By Olusegun Oruame
The 2019 presidential election has come and gone with the winner declared. But the controversies surrounding the credibility and transparency of the process are not about to cease.
The reasons are not far-fetched. A mix of factors including logistics challenges faced by the electoral umpire (Independent National Electoral Commission – INEC), citizens’ entrenched doubts in institutional organs responsible for ensuring peaceful and credible elections, a growing apathy by voters in the power of their votes to count and Nigeria’s somewhat crude approach to electoral process have all connived to make the entire process suspicious and open to abuses.
“The Nigerian stakeholders must take a progressive decision to make the 2019 elections, the last manual elections in Africa’s most populous country of some 198 million people.”
But more than anything else, it is the inability to resort to full use of electronic voting that may have made the 2019 elections an exercise in doubts, pains and frustrations.
But credible elections are possible. Backed by proper policy and legal frameworks, willpower of those in government and the people’s determination, and of course voters’ awareness, electronic voting is both conceivable and practicable. The options are innumerable in the deployment of full complement of ICT to make the peoples’ vote count and enhance the integrity quotient of the electoral process.
What is equally remarkable is that the skill sets and the integrated solutions to deploy a credible electoral process are all available locally to further strengthen the theme of local content and indigenous capacity utilization.
Nigeria’s tech ecosystem is keen to assist government to address this recurrent electoral dilemma. There are dozens of proposals in the public domain demanding open scrutiny as to their workability. The onus is on those in government and decision makers to take the challenge and put the teams and their solutions to test before the 2023 elections.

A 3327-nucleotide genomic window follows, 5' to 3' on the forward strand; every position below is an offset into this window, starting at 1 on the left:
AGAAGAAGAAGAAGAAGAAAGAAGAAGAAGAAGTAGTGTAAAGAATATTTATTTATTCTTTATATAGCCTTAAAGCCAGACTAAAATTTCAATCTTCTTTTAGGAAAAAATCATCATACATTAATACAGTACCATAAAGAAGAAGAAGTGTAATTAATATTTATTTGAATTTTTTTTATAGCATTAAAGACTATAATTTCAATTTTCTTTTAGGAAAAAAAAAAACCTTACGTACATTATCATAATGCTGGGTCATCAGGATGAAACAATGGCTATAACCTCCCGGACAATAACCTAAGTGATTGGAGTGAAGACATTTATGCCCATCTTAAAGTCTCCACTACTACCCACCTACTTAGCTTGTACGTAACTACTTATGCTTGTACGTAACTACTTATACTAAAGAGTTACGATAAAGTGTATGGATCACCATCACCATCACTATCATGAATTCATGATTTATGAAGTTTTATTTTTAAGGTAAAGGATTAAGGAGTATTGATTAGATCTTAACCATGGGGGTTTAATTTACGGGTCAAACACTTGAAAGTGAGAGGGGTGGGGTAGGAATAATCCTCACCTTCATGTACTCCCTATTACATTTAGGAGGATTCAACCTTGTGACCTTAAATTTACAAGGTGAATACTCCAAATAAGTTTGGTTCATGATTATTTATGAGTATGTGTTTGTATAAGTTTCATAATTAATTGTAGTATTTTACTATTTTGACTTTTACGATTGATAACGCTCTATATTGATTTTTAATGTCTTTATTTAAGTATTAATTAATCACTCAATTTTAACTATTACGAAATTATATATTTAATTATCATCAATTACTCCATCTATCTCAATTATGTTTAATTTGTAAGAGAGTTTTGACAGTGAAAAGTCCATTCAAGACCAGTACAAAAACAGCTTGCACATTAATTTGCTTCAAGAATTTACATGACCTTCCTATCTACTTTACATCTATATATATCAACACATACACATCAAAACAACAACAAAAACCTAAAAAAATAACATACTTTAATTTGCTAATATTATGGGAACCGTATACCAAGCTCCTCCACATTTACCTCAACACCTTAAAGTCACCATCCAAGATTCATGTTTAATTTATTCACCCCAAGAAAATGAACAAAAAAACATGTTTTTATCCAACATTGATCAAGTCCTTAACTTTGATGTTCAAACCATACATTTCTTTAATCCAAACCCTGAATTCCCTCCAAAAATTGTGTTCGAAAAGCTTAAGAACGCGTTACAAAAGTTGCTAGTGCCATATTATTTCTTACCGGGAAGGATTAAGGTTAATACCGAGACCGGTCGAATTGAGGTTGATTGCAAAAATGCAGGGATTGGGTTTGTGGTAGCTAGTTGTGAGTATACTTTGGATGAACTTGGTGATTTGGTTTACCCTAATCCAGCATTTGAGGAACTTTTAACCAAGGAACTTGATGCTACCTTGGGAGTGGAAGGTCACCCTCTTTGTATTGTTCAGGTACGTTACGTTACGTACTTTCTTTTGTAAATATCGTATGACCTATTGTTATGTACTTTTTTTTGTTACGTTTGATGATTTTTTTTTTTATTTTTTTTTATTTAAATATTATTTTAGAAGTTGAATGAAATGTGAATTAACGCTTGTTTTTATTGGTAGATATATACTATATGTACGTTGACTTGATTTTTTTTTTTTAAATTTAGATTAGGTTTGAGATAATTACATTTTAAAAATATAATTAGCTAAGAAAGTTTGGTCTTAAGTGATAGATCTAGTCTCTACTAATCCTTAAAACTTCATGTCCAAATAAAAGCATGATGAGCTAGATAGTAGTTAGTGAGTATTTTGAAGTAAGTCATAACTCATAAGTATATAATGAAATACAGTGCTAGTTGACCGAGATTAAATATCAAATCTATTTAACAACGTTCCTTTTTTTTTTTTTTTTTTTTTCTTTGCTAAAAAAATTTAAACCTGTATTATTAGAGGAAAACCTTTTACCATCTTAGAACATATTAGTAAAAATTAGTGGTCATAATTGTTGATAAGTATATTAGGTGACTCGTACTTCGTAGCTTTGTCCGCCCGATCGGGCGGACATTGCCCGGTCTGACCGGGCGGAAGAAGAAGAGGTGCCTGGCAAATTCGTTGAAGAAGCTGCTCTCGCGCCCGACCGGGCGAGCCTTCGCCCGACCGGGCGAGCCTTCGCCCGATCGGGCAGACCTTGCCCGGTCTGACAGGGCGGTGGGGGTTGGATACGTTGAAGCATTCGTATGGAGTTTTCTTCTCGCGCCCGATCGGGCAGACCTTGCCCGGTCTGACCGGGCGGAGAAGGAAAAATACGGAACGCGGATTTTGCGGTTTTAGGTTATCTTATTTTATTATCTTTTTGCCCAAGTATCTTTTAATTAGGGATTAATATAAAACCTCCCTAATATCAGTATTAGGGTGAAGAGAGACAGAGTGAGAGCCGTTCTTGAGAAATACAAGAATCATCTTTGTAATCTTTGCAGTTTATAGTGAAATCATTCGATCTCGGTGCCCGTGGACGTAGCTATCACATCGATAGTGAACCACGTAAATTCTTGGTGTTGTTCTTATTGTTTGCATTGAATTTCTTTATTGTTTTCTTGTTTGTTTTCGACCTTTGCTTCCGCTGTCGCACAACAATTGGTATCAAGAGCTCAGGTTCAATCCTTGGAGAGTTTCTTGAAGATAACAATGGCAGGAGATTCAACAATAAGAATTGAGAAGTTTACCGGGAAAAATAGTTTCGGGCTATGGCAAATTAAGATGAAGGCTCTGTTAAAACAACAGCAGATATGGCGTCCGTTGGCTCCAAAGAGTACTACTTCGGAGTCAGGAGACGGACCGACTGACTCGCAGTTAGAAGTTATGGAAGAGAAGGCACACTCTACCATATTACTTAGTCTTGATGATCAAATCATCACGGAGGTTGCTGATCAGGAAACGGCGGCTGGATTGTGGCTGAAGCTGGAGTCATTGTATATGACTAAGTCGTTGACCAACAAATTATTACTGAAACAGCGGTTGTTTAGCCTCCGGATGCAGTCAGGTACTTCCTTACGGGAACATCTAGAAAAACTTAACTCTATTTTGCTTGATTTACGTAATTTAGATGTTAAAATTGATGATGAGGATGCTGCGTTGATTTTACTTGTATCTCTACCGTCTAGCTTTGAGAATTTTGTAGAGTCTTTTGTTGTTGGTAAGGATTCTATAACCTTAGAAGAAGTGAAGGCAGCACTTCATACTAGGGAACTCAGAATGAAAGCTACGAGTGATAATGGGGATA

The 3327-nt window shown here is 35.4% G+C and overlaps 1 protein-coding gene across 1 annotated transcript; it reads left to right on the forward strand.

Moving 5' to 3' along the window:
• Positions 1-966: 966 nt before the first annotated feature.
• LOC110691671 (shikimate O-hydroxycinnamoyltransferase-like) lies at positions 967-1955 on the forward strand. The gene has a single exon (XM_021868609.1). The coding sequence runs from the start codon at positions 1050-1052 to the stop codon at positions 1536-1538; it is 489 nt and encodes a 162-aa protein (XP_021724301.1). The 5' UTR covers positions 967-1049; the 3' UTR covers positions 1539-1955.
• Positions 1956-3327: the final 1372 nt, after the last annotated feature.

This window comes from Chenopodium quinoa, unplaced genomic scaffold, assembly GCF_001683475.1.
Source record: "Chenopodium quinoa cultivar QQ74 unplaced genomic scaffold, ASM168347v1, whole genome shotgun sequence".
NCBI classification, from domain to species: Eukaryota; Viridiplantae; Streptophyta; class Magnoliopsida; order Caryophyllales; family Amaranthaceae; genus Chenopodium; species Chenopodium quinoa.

One of the interesting proposals in public space is the use of a Polling Unit Machine (PUM) like the conventional ATM that can accept PVC and it is not dependent on a particular Polling Unit so an electorate can vote from any machine nearest to him/her. The concept is simple as designed by its promoters. It simply entails minutes of self-accreditation the way an ATM accredits a debit/credit card, using a combination of codes/numbers unique to the individual/voter. The graphical user interface (GUI) allows the voter to personally go through the selection process for which election, which party or candidate he/she is voting for and there’s an instant notification of the choice to INEC and other authorized stakeholders as the choice is made. As the voting process progresses, so too is the tabulation and once the voting exercise closes, a general display of total result happens even as INEC shuts down voting activities for that particular election.
“But credible elections are possible. Backed by proper policy and legal frameworks, willpower of those in government and the people’s determination, and of course voters’ awareness, electronic voting is both conceivable and practicable.”
This is only a mere template to show that electronic voting is not rocket science and as one technology writer, Suleiman Arzika, notes: “It has become imperative that Nigeria makes the inevitable transition to full electronic voting. The technology, cost, awareness and logistics have now reached a level where it is not only feasible but far more efficient than the current method of conducting the elections.”
The Nigerian stakeholders must take a progressive decision to make the 2019 elections, the last manual elections in Africa’s most populous country of some 198 million people. It does not augur well that in a 21st century where the entire financial institutions and systems of all countries are managed electronically, countries like Nigeria and many Africa countries still battle with credible election through manual process or a meager integration of technology.
It is our responsibility to ensure that the entire spectrum of electoral process is managed electronically in a way that saves costs and waste far below the over N190 billion spent by INEC for the 2019 elections. Electronic voting makes it unnecessary to shut down air, land, and sea borders; it also becomes anachronistic to close down businesses just because people want to vote. More importantly, like electronic financial systems, electronic voting is not clumsy and can easily be operated around the malicious activities of hackers – the greatest threat to e-voting.
We all owe it a duty to ensure that the 2023 elections reflect the best available technology and the best in credibility of voting process. The time to rally the community of techies, lobbyists, law makers and other stakeholders to achieve this goal is now.